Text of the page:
Humans generally carry a driver’s license and a Social Security card; they probably have a few credit cards, and might wear a medical alert bracelet. The situation is not that much different for dogs. Dogs that receive proper care generally have a variety of tags and markers hanging from their collars. Dog tags for dogs are partly for identification — in case the animal is lost or stolen — and partly to allow animal control workers to know that the dog has been vaccinated.
In America, almost all cities and towns insist that dogs be licensed. Once the license fee is paid, the owner is provided with a small tag that attaches to the loop on a dog’s collar. The tag may include the name, address, and phone number of the owner, or it may simply be stamped with a date or coded number. Most dog owners purchase a more detailed tag in addition to the city-license version. This tag usually includes the dog’s name, the owner’s name, a home address, and a phone number.
The second most prevalent type of dog tags for dogs in America is a rabies medallion. This tag also attaches to the collar, and typically shows either the date when the dog was vaccinated or the date when the vaccination expires. In many cities, stray dogs captured without a rabies tag are in danger of being euthanized.
This is in sharp contrast to England, where dog tags for dogs are very rare. Dogs in England are not required to have rabies shots, primarily because the country has strict quarantine laws; there has not be a case of canine rabies in England since 1902. In addition, most cities in England do not require that dogs be licensed. Dogs living full-time in France are not required to have vaccinations, although tourist dogs traveling to that country must show a full vaccination report.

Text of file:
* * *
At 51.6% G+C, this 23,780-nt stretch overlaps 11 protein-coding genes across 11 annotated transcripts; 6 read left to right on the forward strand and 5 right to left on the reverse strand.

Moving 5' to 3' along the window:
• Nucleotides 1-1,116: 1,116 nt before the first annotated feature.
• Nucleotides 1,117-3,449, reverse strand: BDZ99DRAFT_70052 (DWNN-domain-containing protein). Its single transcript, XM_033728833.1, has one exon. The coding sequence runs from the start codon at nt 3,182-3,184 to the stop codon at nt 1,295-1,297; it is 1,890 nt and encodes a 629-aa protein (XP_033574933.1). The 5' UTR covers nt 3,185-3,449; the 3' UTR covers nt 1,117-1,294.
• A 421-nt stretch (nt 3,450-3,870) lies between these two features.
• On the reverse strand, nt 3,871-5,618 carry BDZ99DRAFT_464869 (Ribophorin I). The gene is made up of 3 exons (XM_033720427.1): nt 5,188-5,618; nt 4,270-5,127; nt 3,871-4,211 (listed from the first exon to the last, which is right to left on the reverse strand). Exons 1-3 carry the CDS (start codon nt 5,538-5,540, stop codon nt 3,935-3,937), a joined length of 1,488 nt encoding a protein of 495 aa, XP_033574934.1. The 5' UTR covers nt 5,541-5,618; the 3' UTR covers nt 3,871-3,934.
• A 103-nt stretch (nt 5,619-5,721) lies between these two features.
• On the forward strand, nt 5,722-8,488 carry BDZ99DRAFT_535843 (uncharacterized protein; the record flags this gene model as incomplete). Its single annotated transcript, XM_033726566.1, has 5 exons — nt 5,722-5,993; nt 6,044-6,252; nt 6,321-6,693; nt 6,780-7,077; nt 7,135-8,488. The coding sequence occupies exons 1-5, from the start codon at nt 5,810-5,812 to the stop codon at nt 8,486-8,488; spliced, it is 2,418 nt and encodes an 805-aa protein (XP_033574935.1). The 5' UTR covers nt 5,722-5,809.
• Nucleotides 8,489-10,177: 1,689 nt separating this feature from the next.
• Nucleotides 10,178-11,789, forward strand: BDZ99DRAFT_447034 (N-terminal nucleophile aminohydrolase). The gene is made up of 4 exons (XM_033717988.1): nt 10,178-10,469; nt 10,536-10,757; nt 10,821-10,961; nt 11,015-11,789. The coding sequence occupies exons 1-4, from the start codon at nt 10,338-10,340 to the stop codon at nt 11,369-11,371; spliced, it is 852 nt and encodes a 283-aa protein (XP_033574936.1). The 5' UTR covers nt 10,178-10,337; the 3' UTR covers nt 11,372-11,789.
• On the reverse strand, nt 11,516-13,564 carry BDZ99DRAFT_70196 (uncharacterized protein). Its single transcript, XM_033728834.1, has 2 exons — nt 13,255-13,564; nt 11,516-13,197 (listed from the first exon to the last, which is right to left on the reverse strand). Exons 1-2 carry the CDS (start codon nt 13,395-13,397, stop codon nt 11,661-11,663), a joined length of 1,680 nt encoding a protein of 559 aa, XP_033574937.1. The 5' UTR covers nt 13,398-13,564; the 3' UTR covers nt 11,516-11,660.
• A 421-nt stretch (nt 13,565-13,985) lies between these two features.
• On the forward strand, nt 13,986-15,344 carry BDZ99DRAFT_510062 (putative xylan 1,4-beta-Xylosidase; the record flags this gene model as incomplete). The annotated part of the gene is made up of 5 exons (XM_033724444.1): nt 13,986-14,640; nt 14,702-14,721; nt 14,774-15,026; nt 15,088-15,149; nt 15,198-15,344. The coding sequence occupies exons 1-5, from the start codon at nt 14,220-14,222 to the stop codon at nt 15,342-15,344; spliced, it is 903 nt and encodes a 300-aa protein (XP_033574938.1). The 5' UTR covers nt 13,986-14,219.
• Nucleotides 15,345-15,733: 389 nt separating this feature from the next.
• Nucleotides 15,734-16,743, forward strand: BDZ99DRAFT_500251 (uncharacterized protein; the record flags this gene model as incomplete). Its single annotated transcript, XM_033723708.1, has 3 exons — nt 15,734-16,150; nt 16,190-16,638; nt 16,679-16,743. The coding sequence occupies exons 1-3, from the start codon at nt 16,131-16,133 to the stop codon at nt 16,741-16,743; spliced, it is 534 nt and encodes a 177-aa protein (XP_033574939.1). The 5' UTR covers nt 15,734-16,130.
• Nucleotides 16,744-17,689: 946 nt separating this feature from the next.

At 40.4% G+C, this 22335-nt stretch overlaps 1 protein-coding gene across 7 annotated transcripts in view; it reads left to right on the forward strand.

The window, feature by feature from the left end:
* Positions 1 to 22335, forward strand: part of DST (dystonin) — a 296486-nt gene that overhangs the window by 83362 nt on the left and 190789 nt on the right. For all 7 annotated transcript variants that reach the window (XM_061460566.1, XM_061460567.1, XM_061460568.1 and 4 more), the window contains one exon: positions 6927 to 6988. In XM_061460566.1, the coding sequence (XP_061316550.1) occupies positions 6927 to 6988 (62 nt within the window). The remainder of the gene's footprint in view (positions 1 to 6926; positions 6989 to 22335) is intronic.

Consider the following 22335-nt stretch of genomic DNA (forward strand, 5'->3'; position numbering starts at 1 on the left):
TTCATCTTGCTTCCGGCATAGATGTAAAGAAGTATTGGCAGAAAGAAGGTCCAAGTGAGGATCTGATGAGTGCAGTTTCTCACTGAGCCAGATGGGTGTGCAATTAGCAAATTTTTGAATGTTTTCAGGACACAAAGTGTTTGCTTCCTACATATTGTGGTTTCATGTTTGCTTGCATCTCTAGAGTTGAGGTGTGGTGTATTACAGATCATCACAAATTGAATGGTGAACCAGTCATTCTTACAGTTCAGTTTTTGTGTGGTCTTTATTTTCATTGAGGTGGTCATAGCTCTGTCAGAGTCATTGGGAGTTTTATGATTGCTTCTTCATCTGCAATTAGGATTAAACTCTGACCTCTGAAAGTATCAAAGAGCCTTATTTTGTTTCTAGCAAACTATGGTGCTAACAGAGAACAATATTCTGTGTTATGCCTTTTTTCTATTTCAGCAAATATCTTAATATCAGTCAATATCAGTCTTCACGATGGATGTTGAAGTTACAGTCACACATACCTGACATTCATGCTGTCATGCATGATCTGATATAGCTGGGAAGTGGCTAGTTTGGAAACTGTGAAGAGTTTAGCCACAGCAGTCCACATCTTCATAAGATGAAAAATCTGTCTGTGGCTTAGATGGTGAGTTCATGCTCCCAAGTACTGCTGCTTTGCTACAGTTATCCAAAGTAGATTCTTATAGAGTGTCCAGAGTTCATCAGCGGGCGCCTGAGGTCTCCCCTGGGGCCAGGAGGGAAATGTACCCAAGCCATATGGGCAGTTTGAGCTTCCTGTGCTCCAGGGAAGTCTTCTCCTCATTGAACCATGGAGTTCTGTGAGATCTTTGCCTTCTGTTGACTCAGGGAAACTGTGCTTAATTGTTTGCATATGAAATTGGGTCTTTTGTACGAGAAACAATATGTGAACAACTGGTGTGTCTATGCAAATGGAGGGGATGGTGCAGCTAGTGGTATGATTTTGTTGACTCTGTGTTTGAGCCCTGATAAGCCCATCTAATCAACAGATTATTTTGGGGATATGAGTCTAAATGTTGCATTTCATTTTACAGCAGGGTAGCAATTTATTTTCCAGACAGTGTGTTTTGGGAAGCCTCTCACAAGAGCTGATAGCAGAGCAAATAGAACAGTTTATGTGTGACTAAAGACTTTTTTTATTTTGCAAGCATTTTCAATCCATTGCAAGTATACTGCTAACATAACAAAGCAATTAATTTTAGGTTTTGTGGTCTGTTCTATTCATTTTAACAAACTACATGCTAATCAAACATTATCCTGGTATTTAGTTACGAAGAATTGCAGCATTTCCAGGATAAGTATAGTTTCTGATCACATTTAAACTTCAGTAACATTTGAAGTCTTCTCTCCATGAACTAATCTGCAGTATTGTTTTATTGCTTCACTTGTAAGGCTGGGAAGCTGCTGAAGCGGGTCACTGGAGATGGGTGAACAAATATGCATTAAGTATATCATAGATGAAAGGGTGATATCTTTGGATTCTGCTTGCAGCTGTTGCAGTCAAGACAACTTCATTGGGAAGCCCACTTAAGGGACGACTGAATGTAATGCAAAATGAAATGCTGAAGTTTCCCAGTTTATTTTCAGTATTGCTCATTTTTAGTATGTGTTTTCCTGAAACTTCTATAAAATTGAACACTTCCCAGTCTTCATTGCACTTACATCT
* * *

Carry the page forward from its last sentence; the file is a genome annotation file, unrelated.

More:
An invisible form of dog tags for dogs is the microchip; these chips have been popular in America since the 1990s. Microchips are embedded under a dog’s skin by a veterinarian, and serve as both an identification system and a radio transponder. Each microchip consists of a code containing 10 numbers and letters. If an animal control officer or humane society picks up a lost dog, a hand-held scanner can read the information on the microchip.
Another alternative form of dog tags for dogs is a tattoo. This form of identification came into use during the 1960s, but its popularity has waned with the advent of the microchip. The tattoos were usually inked onto the dogs groin, stomach, or inner thigh. Although the dog community has offered no opinion on tattoos, it could be safely presumed that most prefer the microchip.